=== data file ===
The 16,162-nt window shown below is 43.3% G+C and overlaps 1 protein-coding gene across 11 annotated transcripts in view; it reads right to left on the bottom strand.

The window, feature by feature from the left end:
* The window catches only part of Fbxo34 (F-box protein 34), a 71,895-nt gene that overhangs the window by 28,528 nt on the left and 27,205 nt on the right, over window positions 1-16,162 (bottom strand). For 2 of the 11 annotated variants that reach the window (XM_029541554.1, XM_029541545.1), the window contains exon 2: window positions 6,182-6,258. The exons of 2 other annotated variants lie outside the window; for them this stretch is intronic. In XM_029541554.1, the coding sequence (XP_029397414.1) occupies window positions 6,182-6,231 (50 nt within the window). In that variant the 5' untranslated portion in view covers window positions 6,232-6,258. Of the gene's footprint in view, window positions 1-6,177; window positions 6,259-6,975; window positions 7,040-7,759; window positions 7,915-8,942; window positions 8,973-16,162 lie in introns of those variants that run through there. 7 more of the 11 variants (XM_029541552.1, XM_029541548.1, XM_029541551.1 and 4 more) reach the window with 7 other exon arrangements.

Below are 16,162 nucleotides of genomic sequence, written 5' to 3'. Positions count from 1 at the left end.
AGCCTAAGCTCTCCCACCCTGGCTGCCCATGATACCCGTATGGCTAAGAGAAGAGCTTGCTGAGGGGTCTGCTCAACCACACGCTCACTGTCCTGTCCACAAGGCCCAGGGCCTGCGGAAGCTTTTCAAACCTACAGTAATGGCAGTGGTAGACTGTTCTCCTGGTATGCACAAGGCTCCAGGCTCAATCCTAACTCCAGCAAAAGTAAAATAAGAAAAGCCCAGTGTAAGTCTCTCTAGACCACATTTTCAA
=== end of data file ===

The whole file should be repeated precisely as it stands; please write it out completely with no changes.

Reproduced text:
The 16,162-nt window shown below is 43.3% G+C and overlaps 1 protein-coding gene across 11 annotated transcripts in view; it reads right to left on the bottom strand.

The window, feature by feature from the left end:
* The window catches only part of Fbxo34 (F-box protein 34), a 71,895-nt gene that overhangs the window by 28,528 nt on the left and 27,205 nt on the right, over window positions 1-16,162 (bottom strand). For 2 of the 11 annotated variants that reach the window (XM_029541554.1, XM_029541545.1), the window contains exon 2: window positions 6,182-6,258. The exons of 2 other annotated variants lie outside the window; for them this stretch is intronic. In XM_029541554.1, the coding sequence (XP_029397414.1) occupies window positions 6,182-6,231 (50 nt within the window). In that variant the 5' untranslated portion in view covers window positions 6,232-6,258. Of the gene's footprint in view, window positions 1-6,177; window positions 6,259-6,975; window positions 7,040-7,759; window positions 7,915-8,942; window positions 8,973-16,162 lie in introns of those variants that run through there. 7 more of the 11 variants (XM_029541552.1, XM_029541548.1, XM_029541551.1 and 4 more) reach the window with 7 other exon arrangements.

Below are 16,162 nucleotides of genomic sequence, written 5' to 3'. Positions count from 1 at the left end.
AGCCTAAGCTCTCCCACCCTGGCTGCCCATGATACCCGTATGGCTAAGAGAAGAGCTTGCTGAGGGGTCTGCTCAACCACACGCTCACTGTCCTGTCCACAAGGCCCAGGGCCTGCGGAAGCTTTTCAAACCTACAGTAATGGCAGTGGTAGACTGTTCTCCTGGTATGCACAAGGCTCCAGGCTCAATCCTAACTCCAGCAAAAGTAAAATAAGAAAAGCCCAGTGTAAGTCTCTCTAGACCACATTTTCAA